Prime minister Alexis Tsipras discussed the issue with Commission chief Jean-Claude Juncker yesterday.
The official added that those talks were a step towards resolving the issue at “a political level”; Greek-speak for a compromise hammered out between leaders, rather than lowly negotiators.
Greek debt talks hit by foreclosure row
After a couple of quiet months, Greece’s debt crisis has loomed back into the spotlight today.
A new dispute between Athens and her creditors is holding up the disbursement of Greece’s next aid tranche, worth €2bn.
Athens spent last weekend in a fevered attempt to persuade its creditors that it has met the terms agreed last summer, to qualify for the much-needed cash.
But it appears that lenders aren’t convinced, meaning that the payment won’t be signed off when eurogroup ministers meet in Brussels at 2pm today for a Eurogroup meeting.
The two sides are still arguing over new laws to repossess houses from people who are deep in arrears on their mortgage payments.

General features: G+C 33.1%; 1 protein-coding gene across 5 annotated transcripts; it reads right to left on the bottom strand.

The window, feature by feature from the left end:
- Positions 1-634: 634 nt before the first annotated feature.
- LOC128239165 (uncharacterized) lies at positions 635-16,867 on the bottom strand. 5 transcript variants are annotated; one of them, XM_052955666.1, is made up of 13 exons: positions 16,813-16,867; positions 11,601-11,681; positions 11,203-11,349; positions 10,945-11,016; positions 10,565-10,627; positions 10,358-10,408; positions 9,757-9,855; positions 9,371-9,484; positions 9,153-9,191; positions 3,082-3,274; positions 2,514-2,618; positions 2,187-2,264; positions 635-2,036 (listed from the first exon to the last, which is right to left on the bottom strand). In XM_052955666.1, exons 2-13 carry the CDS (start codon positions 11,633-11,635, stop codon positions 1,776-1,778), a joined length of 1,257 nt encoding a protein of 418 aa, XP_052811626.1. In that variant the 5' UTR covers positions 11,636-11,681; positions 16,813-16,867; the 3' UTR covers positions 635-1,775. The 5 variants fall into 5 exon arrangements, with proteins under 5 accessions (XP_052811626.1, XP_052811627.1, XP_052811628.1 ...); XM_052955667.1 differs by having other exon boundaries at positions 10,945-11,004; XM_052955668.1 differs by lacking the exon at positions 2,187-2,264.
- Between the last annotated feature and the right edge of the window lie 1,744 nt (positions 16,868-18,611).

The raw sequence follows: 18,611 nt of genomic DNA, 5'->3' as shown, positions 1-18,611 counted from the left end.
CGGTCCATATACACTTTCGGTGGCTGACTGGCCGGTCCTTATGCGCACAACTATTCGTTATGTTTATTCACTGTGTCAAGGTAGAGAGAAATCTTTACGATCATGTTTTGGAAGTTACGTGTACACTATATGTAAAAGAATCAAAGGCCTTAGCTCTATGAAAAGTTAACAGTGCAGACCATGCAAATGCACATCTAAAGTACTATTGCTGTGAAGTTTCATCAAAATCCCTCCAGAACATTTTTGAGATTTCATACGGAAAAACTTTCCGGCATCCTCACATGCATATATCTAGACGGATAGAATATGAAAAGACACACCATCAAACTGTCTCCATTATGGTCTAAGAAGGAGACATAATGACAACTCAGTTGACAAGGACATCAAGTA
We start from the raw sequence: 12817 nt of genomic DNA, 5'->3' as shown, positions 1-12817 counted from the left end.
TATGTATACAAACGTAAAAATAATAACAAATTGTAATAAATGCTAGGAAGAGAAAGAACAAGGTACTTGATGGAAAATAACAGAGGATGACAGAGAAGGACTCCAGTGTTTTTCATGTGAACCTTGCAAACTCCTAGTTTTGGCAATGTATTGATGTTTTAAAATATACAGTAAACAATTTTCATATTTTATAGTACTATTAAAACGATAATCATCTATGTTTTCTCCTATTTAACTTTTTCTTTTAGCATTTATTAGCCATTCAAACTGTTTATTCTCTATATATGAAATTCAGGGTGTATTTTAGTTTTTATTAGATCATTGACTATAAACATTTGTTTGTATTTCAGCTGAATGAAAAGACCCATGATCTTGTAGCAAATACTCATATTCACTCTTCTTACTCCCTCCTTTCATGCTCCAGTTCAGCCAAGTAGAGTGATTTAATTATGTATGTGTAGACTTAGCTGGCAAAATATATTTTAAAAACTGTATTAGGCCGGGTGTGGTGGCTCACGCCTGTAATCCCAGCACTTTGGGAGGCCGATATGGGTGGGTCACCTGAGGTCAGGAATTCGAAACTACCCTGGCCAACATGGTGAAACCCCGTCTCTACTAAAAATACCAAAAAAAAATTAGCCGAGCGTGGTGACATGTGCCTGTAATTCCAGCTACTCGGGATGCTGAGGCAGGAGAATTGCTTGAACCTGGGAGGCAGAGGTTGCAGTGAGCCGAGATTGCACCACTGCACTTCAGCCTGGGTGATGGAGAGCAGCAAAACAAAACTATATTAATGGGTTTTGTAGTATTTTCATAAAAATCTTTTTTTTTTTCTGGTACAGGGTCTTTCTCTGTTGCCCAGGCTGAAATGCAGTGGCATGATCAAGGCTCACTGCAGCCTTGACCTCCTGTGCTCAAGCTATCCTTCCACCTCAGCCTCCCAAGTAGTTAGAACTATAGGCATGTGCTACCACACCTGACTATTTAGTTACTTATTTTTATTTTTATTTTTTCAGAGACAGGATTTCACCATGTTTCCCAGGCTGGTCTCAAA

Athens is trying to dilute the terms agreed in July’s bailout deal, but eurozone creditors are sticking to their guns. They insist that Greek residences valued above €120,000 should be covered by the foreclosure laws, down from the current level of €200,000.
The Kathimerini newspaper explains:
The key stumbling block is primary residence foreclosures.
Greece has put forward stricter criteria that protects 60 percent of homeowners, while suggesting that this is then gradually reduced over the next years.
With a deal unlikely today, officials are now racing to get an agreement within 48 hours or so: